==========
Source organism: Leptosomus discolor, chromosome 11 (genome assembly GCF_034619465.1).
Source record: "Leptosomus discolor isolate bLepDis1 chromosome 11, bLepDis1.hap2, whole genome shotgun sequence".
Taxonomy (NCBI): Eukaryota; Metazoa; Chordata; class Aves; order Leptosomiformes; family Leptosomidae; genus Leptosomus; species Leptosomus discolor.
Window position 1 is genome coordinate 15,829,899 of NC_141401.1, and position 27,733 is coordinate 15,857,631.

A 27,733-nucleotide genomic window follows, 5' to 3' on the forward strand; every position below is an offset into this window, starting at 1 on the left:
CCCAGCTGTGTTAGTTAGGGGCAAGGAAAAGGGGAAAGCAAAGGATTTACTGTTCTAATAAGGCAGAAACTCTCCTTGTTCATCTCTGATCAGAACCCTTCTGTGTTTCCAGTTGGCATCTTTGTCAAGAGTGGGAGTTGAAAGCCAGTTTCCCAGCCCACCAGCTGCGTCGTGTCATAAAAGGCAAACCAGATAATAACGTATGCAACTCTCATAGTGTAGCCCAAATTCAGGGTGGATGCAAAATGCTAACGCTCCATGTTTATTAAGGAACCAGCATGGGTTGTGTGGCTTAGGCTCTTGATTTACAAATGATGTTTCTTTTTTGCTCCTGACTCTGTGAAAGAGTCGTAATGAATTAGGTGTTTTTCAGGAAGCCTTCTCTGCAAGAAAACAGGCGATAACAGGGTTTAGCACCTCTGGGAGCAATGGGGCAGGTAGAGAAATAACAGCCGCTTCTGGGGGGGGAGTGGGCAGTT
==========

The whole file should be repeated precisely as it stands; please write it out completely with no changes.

Source organism: Leptosomus discolor, chromosome 11 (genome assembly GCF_034619465.1).
Source record: "Leptosomus discolor isolate bLepDis1 chromosome 11, bLepDis1.hap2, whole genome shotgun sequence".
Taxonomy (NCBI): Eukaryota; Metazoa; Chordata; class Aves; order Leptosomiformes; family Leptosomidae; genus Leptosomus; species Leptosomus discolor.
Window position 1 is genome coordinate 15,829,899 of NC_141401.1, and position 27,733 is coordinate 15,857,631.

A 27,733-nucleotide genomic window follows, 5' to 3' on the forward strand; every position below is an offset into this window, starting at 1 on the left:
CCCAGCTGTGTTAGTTAGGGGCAAGGAAAAGGGGAAAGCAAAGGATTTACTGTTCTAATAAGGCAGAAACTCTCCTTGTTCATCTCTGATCAGAACCCTTCTGTGTTTCCAGTTGGCATCTTTGTCAAGAGTGGGAGTTGAAAGCCAGTTTCCCAGCCCACCAGCTGCGTCGTGTCATAAAAGGCAAACCAGATAATAACGTATGCAACTCTCATAGTGTAGCCCAAATTCAGGGTGGATGCAAAATGCTAACGCTCCATGTTTATTAAGGAACCAGCATGGGTTGTGTGGCTTAGGCTCTTGATTTACAAATGATGTTTCTTTTTTGCTCCTGACTCTGTGAAAGAGTCGTAATGAATTAGGTGTTTTTCAGGAAGCCTTCTCTGCAAGAAAACAGGCGATAACAGGGTTTAGCACCTCTGGGAGCAATGGGGCAGGTAGAGAAATAACAGCCGCTTCTGGGGGGGGAGTGGGCAGTT